Our penguin colony is a lot like humans in New Zealand: we are separated by about half a degree of separation - the rest of the world? 6 degrees!
So it is with Ciara: she has been chosen specifically as Stewie Junior's (new) mate in Uncle Chang's box. Her father is mated to Poppy and she grew up across a small bay from where she found Stewie Junior. Her step-mother (so her father's previous mate) is Dylan's new mate - and these two sponsors are also related.....so she, her mate, her house and her two fertile eggs are so blessed - what could go wrong when so many fingers and toes are crossed - and of course we will be watching over this precious 2-year old as well!
Life is looking up for Dylan: he has a new mate, a new house, 2 brand-new chicks and now he also has a sponsor: Life is looking up for this yellow-eyed penguin male. It's not always been this good. Whilst we don't know where Dylan is from or how old he is exactly (about 6-7 yrs now) we know what he has been up to over the last four years since he was marked. He had a mate then and raised two chicks; then she disappeared and he sat out a year; found a new mate, raised one chick; then she disappeared and he sat out another year. But now he has all a penguin could wish for and he is a happy camper!
This box was used last year by a pair that raised two chicks. Unfortunately it looks like the female has not returned and here the male is making sure she is not in this box. He has been occupying a different box down the hill in the forest but alas, she did not come home. He has been seen and heard plenty in the colony but it looks like he is getting the summer off. It will give him time to go and chase a new mate for next season - and the Comfy Retreat box will always there for him
Another box sponsored by the lovely Penny has also got a pair breeding in it now. It is a 3-year old male with a 2-year old female and they have one egg. Interestingly they are both from this colony here and they grew up not 40m from each other - neighbours so to speak! Hopefully this will be the first of many years this pair produces offspring.
has a breeding pair in it. We have seen a bird use this nest but thought initially it was a lonely male, but alas there are two and they have eggs. Thank you, Penny, you are a wonderful supporter!
This house has a kind sponsor who has provided the funds for a box for the use of the yellow-eyed penguins. It has been taken up this year although there won't be any pitter patter of chick feet here. This is a widowed male whose mate unfortunately died of avian malaria last year and he was unable to find someone else. We have given him a dummy egg so he doesn't get ideas about wanting to take over someone else's nest and eggs but cares for his own for now. He will get the summer off as soon as the chicks are 3-4 weeks old and no longer in danger of fighting adults.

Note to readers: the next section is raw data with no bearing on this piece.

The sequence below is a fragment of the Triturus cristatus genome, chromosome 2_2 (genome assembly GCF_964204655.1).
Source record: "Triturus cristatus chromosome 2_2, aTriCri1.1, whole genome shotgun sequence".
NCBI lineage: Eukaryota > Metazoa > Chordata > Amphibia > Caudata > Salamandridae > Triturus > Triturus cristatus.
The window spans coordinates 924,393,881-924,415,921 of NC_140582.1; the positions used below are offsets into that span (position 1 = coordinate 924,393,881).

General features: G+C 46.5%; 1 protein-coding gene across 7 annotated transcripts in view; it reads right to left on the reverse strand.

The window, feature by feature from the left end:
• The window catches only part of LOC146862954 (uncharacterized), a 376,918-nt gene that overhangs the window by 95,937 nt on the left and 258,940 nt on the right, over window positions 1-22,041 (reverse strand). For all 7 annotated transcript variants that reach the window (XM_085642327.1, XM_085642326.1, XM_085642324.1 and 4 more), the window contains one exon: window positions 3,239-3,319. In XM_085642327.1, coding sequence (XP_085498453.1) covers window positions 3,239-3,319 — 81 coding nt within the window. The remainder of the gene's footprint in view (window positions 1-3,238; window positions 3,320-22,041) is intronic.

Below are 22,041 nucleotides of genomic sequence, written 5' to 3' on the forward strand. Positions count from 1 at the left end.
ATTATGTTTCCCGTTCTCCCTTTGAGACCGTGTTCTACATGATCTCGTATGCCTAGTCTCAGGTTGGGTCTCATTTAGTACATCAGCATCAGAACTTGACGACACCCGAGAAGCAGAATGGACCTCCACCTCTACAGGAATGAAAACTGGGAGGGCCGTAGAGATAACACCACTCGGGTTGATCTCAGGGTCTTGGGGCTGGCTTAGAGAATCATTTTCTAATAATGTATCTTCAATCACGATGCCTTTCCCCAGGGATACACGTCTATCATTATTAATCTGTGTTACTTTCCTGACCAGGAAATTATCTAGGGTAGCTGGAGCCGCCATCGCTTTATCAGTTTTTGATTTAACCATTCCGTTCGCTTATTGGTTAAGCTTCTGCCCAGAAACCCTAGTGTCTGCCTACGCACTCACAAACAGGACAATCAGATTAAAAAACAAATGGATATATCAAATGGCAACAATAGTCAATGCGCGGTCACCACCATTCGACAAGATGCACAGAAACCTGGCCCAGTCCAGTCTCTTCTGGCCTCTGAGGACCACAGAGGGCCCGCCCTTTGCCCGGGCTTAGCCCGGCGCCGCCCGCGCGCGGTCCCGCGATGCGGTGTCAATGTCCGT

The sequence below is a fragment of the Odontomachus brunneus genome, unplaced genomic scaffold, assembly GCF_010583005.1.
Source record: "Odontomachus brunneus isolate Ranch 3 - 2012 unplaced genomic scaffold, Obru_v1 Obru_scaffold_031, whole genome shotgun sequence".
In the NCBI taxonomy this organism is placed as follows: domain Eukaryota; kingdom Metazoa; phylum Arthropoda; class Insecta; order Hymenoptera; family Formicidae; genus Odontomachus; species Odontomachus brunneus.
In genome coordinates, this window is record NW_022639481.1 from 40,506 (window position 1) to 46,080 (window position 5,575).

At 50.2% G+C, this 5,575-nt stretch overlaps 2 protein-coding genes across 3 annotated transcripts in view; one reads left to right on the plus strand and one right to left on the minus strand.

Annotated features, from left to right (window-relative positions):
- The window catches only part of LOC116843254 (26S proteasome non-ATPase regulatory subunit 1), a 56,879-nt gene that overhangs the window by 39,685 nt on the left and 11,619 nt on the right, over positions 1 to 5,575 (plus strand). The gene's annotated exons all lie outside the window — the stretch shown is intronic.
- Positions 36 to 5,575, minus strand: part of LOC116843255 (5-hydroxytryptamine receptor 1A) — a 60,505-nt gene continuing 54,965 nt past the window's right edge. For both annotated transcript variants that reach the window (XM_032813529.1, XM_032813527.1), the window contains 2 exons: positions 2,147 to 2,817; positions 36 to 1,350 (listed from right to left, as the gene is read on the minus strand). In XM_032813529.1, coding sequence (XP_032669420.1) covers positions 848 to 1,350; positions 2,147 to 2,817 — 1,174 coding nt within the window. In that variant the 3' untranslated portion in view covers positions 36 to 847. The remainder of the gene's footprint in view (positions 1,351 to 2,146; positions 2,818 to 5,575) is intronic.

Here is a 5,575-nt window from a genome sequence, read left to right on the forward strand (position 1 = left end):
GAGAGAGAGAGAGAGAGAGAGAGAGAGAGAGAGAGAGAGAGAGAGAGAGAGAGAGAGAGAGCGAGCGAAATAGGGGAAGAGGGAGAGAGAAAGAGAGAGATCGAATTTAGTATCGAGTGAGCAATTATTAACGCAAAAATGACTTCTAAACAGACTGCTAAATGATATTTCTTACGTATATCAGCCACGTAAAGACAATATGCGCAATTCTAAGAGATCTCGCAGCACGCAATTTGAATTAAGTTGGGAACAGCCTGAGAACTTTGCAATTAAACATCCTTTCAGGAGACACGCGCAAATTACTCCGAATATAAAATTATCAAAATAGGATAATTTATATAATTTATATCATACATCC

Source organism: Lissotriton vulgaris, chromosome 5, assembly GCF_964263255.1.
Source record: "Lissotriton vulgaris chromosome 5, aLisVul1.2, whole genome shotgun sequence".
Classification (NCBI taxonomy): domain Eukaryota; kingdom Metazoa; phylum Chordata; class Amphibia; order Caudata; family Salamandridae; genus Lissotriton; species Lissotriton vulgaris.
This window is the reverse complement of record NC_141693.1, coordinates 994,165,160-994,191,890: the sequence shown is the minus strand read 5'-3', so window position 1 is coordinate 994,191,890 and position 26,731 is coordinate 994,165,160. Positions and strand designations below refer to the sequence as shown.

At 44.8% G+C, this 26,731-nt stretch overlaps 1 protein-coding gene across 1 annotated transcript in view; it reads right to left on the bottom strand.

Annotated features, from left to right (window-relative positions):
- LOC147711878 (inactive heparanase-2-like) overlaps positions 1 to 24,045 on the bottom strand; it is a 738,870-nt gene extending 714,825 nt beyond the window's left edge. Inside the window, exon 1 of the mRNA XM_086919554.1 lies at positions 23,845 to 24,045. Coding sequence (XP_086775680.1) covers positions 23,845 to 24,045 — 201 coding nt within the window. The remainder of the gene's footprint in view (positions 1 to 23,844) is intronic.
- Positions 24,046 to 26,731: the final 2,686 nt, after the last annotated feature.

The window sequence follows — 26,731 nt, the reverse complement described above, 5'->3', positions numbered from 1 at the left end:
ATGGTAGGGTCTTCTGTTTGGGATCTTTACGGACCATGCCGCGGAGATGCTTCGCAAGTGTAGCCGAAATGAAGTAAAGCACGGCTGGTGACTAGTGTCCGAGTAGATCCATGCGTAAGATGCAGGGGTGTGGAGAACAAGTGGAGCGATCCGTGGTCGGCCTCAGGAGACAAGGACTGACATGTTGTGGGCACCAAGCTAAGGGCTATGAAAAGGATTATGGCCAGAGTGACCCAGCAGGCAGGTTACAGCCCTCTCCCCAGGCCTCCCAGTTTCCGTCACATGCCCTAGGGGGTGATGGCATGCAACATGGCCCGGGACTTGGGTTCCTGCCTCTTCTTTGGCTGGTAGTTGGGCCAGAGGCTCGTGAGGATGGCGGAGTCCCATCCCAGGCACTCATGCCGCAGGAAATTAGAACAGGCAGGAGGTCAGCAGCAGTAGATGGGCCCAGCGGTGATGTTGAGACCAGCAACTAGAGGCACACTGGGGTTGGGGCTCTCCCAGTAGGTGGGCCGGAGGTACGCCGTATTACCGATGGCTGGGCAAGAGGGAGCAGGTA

(not to worry: he will leave the egg occasionally to go fishing.)
We are always delighted to spot a juvenile yellow-eyed penguin. While we can't identify the individual we think we have spotted a total of maybe 4 in our colonies so far. This is encouraging as they have obviously learnt to catch fish and are regularly returning ashore in their chosen spot. So, welcome home, little one.
This yellow-eyed penguin pair had a sponsored box last year but they moved to the neighbouring box now where the female laid her two eggs. The penguins are territorial and can 'own' a number of boxes. In winter they will occupy them and even build nests in more than one. Ultimately it is lady's choice though because she will decide where she is going to lay the eggs. Once laid they can't be moved although the chicks can be mobile and move about a bit once they are old enough.
We moved this box from last year to a place that obviously pleased a pair: he has never bred before and she is a 2-year old breeding for the first time and they are the proud parents of one egg. Many 2-year olds only lay one egg which is just as well because two chicks would be a bit much for a young female especially with an inexperienced mate. An interesting aside, her mother breeds in the next box along - although this is not where she grew up.
This young and loved - aka sponsored - yellow-eyed penguin girl is back with a couple of eggs but she let us wait: she was the last to lay her eggs in the colony.
We now have 41 pairs for the season - that is 4 nests fewer than last year. It was not a good year in that we have recorded 3 dead and 8 missing females overall. The ones we found dead had succumbed to avian malaria and the others were never found and may have died also from avian malaria. On the better-news front we had 6 young (2-year) females starting to breed so there has been some recruitment after we have 11 young females recruit last year. (One female returned to breed at Moeraki after a year's breeding in a colony down the road.) We are very saddened by the loss of all these females - this is not good for a species heading for extinction on the South Island.